Research Shows That Pilots Are Significantly Less Emotional Than The Average Person
Pilots are responsible for a lot of lives. They carry the burden of assuring the safe flight of maybe even a million lives in the span of one pilot’s career.
It’s very hard to become a pilot, and it’s a job that only those who are really committed can get. On average, it takes about 4 to 5 years to become an airline pilot, and it’s an extremely stressful job. Did you know that it was listed as one of the top most stressful jobs back in 2017?
“The job of being a pilot has been glamorized by Hollywood… The job may be a lot more stressful than one might think, particularly because pilots are notoriously cool-headed and unemotional – which are vital personality traits when it comes to a role that carries so much responsibility. Pilots are trained meticulously to handle this responsibility. They undergo years of training and have to study extremely hard to be awarded their ATPL license,” a pilot stated.
Reading the pilot’s reasoning behind their supposed cool-headedness may ease the concern that can arise from a recently published study that shows evidence that American pilots have significantly lower emotional intelligence than the average person. Emotional intelligence is a person’s ability to check and regulate their own and other people’s emotions, as well as the ability to empathize with others.
I mean, if the driver behind the wheel is considered less emotional, does that mean that they won’t care if they put their passengers at risk? Not really. For starters, the research only had 44 pilot participants, all who were current or former military pilots, and primarily male, that took a Trait Emotional Intelligence Questionnaire (TEIQue) to score their emotional intelligence (EI). So the study can’t really be treated as absolute, but it does provide us a start when it comes to the research on the role of emotional intelligence in aviation.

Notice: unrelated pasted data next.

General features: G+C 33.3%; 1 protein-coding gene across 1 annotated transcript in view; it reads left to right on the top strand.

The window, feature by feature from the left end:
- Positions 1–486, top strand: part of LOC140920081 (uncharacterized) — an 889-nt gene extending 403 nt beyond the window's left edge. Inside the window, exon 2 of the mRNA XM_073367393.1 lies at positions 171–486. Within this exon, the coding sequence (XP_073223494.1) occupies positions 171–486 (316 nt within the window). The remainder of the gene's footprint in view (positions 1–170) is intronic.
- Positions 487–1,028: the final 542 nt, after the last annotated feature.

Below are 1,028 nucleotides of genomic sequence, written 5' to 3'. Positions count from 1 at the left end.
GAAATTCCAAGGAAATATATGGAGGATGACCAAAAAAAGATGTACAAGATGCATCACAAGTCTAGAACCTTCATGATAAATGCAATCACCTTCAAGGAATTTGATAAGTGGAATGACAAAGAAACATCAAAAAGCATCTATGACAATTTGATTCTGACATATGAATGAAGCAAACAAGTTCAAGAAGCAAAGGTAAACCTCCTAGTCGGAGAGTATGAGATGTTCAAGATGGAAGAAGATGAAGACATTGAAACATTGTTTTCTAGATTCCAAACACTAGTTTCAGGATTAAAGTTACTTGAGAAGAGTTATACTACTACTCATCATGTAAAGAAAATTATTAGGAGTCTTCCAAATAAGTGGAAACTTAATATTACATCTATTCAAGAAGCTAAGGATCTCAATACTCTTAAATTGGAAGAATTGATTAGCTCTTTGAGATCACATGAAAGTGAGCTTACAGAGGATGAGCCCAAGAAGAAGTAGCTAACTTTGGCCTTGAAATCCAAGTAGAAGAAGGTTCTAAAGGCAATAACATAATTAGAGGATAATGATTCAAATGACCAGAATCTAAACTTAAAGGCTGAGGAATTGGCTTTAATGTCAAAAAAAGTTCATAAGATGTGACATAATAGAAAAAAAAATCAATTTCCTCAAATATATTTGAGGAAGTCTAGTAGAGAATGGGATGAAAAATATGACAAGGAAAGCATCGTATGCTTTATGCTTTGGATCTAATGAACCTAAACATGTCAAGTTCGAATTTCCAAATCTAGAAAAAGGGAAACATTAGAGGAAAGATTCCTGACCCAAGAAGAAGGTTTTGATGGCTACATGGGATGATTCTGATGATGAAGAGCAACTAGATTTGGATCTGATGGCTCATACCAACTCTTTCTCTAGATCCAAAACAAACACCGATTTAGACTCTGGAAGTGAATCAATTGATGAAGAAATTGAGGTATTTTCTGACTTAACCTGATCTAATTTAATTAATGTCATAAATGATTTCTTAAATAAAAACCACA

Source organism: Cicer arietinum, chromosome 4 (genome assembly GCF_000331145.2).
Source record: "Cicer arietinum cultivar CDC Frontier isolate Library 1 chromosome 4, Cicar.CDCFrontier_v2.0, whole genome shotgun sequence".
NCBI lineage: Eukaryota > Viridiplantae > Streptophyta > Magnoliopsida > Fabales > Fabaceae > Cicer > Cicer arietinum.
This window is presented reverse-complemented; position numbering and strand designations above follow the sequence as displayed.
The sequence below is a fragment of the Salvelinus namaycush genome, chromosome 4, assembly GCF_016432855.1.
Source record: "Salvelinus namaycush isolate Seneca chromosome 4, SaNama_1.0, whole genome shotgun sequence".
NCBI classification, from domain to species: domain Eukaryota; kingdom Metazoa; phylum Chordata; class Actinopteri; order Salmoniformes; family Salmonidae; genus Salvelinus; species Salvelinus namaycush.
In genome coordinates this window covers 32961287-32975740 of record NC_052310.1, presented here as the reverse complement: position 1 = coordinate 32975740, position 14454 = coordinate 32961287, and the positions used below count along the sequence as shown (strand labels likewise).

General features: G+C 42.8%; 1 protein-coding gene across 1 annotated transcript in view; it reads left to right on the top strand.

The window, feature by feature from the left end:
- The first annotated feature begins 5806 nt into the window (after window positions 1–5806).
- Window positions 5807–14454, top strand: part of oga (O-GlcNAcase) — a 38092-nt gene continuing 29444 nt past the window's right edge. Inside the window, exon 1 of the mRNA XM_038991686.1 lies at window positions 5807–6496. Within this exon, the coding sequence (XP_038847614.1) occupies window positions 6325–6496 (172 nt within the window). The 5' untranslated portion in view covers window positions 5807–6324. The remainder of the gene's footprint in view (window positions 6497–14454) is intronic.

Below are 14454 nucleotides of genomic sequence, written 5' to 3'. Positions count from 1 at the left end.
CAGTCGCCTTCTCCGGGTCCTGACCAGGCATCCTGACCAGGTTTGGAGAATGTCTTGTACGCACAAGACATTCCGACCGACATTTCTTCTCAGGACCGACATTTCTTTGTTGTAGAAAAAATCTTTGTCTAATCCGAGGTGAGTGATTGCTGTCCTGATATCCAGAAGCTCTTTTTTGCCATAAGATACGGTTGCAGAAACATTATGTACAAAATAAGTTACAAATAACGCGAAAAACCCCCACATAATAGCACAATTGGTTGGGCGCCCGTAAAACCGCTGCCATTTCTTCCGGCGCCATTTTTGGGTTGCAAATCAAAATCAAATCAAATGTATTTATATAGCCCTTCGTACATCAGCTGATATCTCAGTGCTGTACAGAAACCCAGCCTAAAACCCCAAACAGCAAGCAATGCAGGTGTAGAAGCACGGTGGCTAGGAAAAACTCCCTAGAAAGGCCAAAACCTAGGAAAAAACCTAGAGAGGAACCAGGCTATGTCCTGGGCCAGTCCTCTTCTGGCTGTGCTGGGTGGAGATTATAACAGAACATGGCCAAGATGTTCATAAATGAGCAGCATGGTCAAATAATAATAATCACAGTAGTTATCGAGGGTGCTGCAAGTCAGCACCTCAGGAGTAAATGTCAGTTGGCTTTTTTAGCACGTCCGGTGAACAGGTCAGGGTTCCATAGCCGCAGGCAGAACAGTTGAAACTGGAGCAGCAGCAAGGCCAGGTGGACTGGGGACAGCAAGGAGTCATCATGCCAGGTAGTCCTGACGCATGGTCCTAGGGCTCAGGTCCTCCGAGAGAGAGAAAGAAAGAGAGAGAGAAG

When compared to the results of the 88 control subjects, those considered as the average person, the pilots scored lower in EI – this includes well-being, emotionality, and sociability, while the self-control scores of both groups didn’t show any significant difference. The researchers suggest that this might be because of the job and not just a pilot’s inherent personality.
“Pilots have long been associated with a masculine culture that emphasizes aggressiveness, competition, and performance orientation. In practice, the pilot selection and training process may produce pilots, primarily male but also female, who fit within this culture,” the researchers said.
The researchers conclude that although their study is exploratory, “these findings highlight promising avenues for future trait EI research within the broader sector of international aviation. Such research will help practitioners identify new opportunities in pilot training and organizational culture, the better to equip pilots for aviation duty, ultimately leading to improved safety, performance, and all-around satisfaction.”Whizzco